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Archive for the ‘TIPS -construction and finishing’ Category

Bow-fronted dresserI stumbled onto this “pretty” dresser for cheap,

then took a much needed, relaxing drive to a very small, out-of-the-way town to go get it!

An awesome drive with some aMAZing old homes along the way—I’d love to make the drive again just to take lots of photos!

Anyway- I bought the dresser.  Sure, I knew it had some obvious issues, but nothing I couldn’t handle, and the owners rapidly loaded it up for me.  When I was home and off-loading it I finally started to see other problems.
Oh boy.

The biggest problem-
a completely broken,
poorly “repaired,”
(& totally concealed) front left leg.  And remember the front is a big curve!

leg & veneer repairOkay- this is not so much a problem for MY skills as much as, with mom’s full-time cancer care—I just don’t have much time for this.  I just wanted a FUN-EASY project to work on when I can find bits of time.
So -g r e a t- let the fUn begin.

I started with all the veneer problems, and then pondered on that broken leg.  At first I was hoping to clean out the terrible “repair” job and fill it with bondo.  It never set up with enough stability, and I’d NEVER put my name on that kind of work, so after a LOT of wasted time & materials- I ended up cutting away all the damage and just REbuilding it.

*Sorry- no pics to share.  But- I used scrap wood I keep on hand, figured the angles of the straight side to the curved front, glued & nailed in place, let it fully set up—then fine-tuned/shaped with coarse sandpaper in a belt sander.  Now it is  S O L I D.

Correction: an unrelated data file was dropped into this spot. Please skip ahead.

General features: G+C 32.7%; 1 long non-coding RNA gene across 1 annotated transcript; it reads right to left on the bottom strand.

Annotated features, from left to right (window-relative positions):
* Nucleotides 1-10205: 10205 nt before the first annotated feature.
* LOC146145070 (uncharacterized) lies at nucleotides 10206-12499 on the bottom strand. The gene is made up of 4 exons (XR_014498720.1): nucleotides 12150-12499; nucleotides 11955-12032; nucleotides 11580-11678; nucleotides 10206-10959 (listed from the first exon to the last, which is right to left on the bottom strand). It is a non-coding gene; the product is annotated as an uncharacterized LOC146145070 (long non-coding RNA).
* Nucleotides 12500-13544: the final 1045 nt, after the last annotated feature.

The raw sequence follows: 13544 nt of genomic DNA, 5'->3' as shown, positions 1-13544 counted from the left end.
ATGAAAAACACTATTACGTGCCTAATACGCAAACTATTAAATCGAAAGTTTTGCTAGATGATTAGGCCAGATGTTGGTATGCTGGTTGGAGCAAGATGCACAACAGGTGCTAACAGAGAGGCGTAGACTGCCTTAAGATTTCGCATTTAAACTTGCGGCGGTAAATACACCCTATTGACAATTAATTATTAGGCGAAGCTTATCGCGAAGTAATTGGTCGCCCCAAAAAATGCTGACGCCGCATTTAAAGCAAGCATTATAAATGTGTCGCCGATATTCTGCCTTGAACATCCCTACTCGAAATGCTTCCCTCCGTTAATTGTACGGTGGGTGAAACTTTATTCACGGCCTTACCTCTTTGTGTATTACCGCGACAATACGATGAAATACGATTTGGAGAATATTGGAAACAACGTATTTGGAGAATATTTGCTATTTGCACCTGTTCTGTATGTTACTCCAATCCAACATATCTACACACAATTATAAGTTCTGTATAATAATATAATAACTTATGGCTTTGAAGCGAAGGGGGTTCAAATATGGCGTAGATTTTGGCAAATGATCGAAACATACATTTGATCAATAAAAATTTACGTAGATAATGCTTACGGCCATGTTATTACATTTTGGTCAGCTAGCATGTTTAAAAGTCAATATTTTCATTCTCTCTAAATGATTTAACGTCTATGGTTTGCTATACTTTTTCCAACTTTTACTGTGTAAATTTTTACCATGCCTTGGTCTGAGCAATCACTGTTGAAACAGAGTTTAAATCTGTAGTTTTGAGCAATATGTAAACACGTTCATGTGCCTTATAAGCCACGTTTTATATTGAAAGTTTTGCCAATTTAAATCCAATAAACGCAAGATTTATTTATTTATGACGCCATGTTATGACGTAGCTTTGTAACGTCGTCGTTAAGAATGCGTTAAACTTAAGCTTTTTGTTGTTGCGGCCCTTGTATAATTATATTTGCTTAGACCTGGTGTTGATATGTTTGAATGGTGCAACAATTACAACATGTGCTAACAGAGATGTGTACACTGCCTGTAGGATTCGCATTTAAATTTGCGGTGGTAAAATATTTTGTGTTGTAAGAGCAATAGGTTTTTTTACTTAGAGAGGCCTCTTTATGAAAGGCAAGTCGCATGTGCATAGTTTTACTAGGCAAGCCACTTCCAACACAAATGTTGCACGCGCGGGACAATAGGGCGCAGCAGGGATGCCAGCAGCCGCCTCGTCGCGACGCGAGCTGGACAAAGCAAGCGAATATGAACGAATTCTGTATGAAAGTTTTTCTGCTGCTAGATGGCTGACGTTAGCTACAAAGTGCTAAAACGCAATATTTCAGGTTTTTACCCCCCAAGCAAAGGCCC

I also stripped the top and discovered issues hidden under the SUPER DARK over stain job someone gave it at some point.  Looks like it was overly sanded in a few areas, but it REstained nicely and looks beautiful now!

top stripped and REstained

I waxed the top instead of clear coating it—I just think it brings out the richness in the wood more and is softer to the touch!  But that’s just my preference!
OH!  And I heat-set the wax before the final buffing.  The wax becomes a harder, more long-lasting, durable finish. 

painted 7 thin coats w/a weenie rollerNext- I taped off and covered and protected the top, then painted the body with a spongy weenie-roller—about 7 very thin coats.  Left side, right side, front, left side, right side, front, left side, right side………
Each thin coat dries so quickly and all those thin roller-coats finish more like a sprayed piece.
*Hint- I don’t have a sprayer.

Once completely painted–it had several days to set up before I could come back to it.  Actually, it was probably a week later (hospital schedules and all).  I had planned a decoupaged face and the time-lag gave me lots of time to plan the finished look.  AND figure out some other more appropriate hardware.